Posts Tagged ‘taxes’

ACC on the Agenda.

1. March 2011

The Arts of Collin County project is finally on the Frisco City Council agenda tonight. In light of this, I’m going to repost links to my old posts about it in the hope that it might change someone’s mind. This project is a bad idea, y’all, and here’s why:

Arts of Collin County.

On the Poor Timing of the ACC.

These two take on both its idealogical failings and fiscal perils. Please read them, pass them on and come out in support of getting the ACC added to the ballot so that the citizens who are going to have to pay for it have a chance to vote on it.

Working in Wisconsin.

25. February 2011

Last week I had three tests and a mock trial tournament that I had to attend to, so I was somewhat out of the loop, merely breezing past most headlines in my RSS reader and largely skipping the first section of the Wall Street Journal, opting to go straight for the Money & Investing section. What I did manage to see was about Libya and Egypt for the most part. I had heard a little about what’s happening in Wisconsin from the guys at BoingBoing and while their coverage was rather tilted, it was still informative.

I took some time today to read up on what’s been going on. Wisconsin has no money for its public sector unions and the union members don’t want to lose their awesome benefit packages, which is understandable, as they have negotiated a rather sweet deal for themselves.

The following video was brought to my attention by the folks at Reason and created by the Heritage Foundation.

Now, obviously it’s slightly biased as it is from Heritage, but I think that the union supporters were given a reasonably fair chance to make their points. I noticed a few things in the videos that made me snicker, like the repeated references to Nazi Germany, the “Care about educators like they care for your children” signs and the prevailing “Us vs. The World” mentality exhibited by the union supporters and members.

The simple truth is this: this is both a union-busting bill and a budget bill. Of course the governor wants to bust the unions; they’re horribly inefficient, expensive and powerful and to boot, their ideology is largely homogeneous, which is a problem come election time. That they are inefficient and expensive are a large part of the budget problem, and to help bring the budget into line, things must be done to cut spending, which includes cutting union expenses.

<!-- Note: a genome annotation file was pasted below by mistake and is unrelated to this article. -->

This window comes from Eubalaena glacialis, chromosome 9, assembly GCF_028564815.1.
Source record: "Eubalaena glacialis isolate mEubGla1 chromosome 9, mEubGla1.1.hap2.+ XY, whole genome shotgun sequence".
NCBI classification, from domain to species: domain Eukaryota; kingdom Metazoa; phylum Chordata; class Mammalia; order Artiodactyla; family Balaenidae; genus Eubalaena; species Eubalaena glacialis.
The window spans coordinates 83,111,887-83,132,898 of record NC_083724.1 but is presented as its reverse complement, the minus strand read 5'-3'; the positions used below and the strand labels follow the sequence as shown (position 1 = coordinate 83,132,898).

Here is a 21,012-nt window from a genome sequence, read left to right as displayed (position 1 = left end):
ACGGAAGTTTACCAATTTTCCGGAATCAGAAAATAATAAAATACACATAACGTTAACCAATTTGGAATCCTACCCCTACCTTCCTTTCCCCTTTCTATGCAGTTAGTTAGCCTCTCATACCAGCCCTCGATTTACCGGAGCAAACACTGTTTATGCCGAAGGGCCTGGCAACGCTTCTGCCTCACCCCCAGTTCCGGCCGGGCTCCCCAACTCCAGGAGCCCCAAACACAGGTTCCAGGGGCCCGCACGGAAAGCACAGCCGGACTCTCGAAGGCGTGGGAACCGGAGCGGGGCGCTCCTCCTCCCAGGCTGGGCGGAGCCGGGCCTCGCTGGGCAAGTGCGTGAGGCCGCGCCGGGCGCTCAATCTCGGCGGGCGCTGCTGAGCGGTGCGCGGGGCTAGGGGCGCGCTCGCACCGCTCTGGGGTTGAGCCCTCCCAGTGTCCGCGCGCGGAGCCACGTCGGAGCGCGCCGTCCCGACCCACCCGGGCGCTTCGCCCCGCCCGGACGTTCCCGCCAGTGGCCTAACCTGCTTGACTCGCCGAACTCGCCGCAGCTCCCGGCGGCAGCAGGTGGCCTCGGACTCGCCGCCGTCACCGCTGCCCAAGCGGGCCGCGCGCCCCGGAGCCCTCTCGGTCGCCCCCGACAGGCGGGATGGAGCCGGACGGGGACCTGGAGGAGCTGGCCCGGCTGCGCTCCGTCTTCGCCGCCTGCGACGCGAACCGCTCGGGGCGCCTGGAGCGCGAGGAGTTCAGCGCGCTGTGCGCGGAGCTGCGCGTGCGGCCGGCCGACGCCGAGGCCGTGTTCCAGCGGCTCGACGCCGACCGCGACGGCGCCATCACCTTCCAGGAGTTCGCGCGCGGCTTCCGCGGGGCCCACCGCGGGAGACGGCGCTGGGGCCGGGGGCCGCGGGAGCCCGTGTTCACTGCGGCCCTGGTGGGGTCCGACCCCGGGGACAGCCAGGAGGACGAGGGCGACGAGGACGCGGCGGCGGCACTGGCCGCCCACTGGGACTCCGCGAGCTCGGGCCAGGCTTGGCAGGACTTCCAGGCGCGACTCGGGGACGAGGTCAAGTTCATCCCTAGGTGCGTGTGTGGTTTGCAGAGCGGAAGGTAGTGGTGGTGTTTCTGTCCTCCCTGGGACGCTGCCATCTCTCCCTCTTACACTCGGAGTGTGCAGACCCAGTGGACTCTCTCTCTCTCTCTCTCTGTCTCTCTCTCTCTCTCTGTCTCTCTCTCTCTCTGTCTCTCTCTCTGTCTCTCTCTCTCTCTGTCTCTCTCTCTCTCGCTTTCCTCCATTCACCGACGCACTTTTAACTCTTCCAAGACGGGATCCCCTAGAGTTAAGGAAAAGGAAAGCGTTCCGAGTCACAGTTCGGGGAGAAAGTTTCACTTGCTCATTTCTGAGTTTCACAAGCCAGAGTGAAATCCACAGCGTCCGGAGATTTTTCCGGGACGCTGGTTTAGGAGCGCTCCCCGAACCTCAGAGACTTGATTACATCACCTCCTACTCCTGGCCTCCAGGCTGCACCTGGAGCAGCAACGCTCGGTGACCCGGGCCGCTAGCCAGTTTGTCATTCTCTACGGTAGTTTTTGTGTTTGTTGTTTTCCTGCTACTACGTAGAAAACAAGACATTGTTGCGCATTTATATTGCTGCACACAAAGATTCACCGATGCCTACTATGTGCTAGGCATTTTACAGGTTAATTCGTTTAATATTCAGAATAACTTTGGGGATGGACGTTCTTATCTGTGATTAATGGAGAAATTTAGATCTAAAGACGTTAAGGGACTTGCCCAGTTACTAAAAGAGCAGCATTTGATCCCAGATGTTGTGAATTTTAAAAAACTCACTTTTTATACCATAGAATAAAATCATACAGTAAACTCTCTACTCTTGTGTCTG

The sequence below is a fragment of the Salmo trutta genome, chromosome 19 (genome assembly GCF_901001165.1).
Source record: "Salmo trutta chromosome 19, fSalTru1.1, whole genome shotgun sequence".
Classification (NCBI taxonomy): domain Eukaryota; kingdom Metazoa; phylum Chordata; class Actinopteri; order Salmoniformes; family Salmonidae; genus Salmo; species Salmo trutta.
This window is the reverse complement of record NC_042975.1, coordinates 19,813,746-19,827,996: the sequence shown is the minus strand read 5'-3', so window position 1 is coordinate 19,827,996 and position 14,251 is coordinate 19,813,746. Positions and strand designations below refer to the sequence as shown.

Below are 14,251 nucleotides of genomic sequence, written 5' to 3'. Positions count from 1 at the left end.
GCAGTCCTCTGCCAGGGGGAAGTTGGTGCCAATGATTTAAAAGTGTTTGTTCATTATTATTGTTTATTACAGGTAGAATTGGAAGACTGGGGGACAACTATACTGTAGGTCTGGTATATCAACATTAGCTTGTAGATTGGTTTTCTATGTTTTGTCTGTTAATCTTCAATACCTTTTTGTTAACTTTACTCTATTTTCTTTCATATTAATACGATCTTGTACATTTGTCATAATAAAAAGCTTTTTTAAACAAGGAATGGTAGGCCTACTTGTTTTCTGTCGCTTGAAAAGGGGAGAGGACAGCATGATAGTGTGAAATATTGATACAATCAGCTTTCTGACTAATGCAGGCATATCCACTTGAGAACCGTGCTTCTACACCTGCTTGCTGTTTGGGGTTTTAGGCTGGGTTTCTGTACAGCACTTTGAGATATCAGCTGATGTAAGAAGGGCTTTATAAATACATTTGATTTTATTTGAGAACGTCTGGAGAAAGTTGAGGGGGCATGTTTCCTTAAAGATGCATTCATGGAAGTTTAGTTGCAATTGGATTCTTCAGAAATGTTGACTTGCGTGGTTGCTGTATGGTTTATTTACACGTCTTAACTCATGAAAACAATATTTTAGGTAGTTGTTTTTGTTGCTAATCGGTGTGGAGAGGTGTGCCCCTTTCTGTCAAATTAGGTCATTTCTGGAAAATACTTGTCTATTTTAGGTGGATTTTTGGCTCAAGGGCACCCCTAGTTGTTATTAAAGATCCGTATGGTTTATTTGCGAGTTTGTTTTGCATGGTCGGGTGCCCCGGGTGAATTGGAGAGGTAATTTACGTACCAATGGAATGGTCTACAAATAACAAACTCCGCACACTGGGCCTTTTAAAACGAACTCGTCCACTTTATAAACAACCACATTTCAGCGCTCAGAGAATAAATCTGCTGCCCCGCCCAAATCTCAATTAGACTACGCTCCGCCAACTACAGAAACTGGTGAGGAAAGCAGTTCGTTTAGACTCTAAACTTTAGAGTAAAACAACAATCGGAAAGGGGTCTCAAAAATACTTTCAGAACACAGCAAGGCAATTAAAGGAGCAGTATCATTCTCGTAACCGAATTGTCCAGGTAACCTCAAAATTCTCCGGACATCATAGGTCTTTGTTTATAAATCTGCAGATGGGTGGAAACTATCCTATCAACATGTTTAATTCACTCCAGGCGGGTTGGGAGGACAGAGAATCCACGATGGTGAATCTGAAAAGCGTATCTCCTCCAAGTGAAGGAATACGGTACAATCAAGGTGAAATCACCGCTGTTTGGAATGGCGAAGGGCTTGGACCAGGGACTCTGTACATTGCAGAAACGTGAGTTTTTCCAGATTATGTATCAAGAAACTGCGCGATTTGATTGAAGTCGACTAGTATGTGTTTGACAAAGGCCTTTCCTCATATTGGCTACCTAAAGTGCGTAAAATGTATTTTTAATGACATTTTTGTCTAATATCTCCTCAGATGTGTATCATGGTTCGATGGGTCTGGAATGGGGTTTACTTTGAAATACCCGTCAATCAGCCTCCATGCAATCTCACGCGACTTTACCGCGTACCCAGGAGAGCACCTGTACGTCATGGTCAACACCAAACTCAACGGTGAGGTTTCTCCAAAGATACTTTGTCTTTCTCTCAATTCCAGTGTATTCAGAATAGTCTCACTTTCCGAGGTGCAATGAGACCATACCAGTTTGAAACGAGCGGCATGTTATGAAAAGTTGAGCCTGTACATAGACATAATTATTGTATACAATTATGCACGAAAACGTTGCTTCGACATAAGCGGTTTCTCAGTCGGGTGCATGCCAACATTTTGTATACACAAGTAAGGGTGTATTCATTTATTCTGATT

The governor doesn’t want to cut spending on the unions because he hates the union members, he’s doing it because he can’t afford to do anything else. If he doesn’t cut union expenses, then he’ll have to cut from other budgets, and no one wants to see reduced budgets for state highway maintenance or education or whatever else state governments do that most people actually like. (As a libertarian, I have trouble naming any state programs that I wouldn’t mind seeing cut, either marginally or in their entirety. Use your imagination for this bit if you don’t mind.)

I just don’t see why teachers and postal workers and the like need collective bargaining. I really don’t understand it. If a teacher can’t teach, why should they keep their job? What is it about working for the government that changes the broadest requirements for keeping one’s job: being able to do that job? Teachers are, as they claim, some of the most important people in societies; the information they give to kids effectively shapes the future. They might ought to get more money for what they do, and if we privatized the system, I’d wager that they actually would. The trade-off, though, is that they would have to produce results that justify that extra money, and they might not have a job if they’re bad enough.

Wisconsin public-sector union employees, you’ve just got to hold your breath and get through the next few years. The perk of working for the government is increased job security. The trade-off is reduced compensation. You can’t have both, and you risk additional reductions in compensation when your employer, the government, is having a bad year or decade, as it were, just as private non-union employees do. But at least you don’t have to be as worried about being fired. Unfortunately for the taxpayers, I’m sure you’ll be back at your original compensation levels or higher when revenues go back up.

In Which I Take On a Protectionist.

10. November 2010

This video is an excellent starting point for the topic today. I wouldn’t ordinarily use South Park as a basis for a post, but I think this is fitting.:

You see, whenever I hear people complaining about outsourced jobs, this is all I can think about because it’s usually the only argument the protectionist can come up with. In my experience, I find the most adamant protectionists amongst union members and conservatives whose area of interest is primarily in social conservatism. After my long neglect of twitter, I started logging on and found one user in particular who seemed to fall into that latter category. Naturally, I couldn’t help myself and responded to one of her tweets touting protectionism. After a few rather content-less tweets, she finally produced this: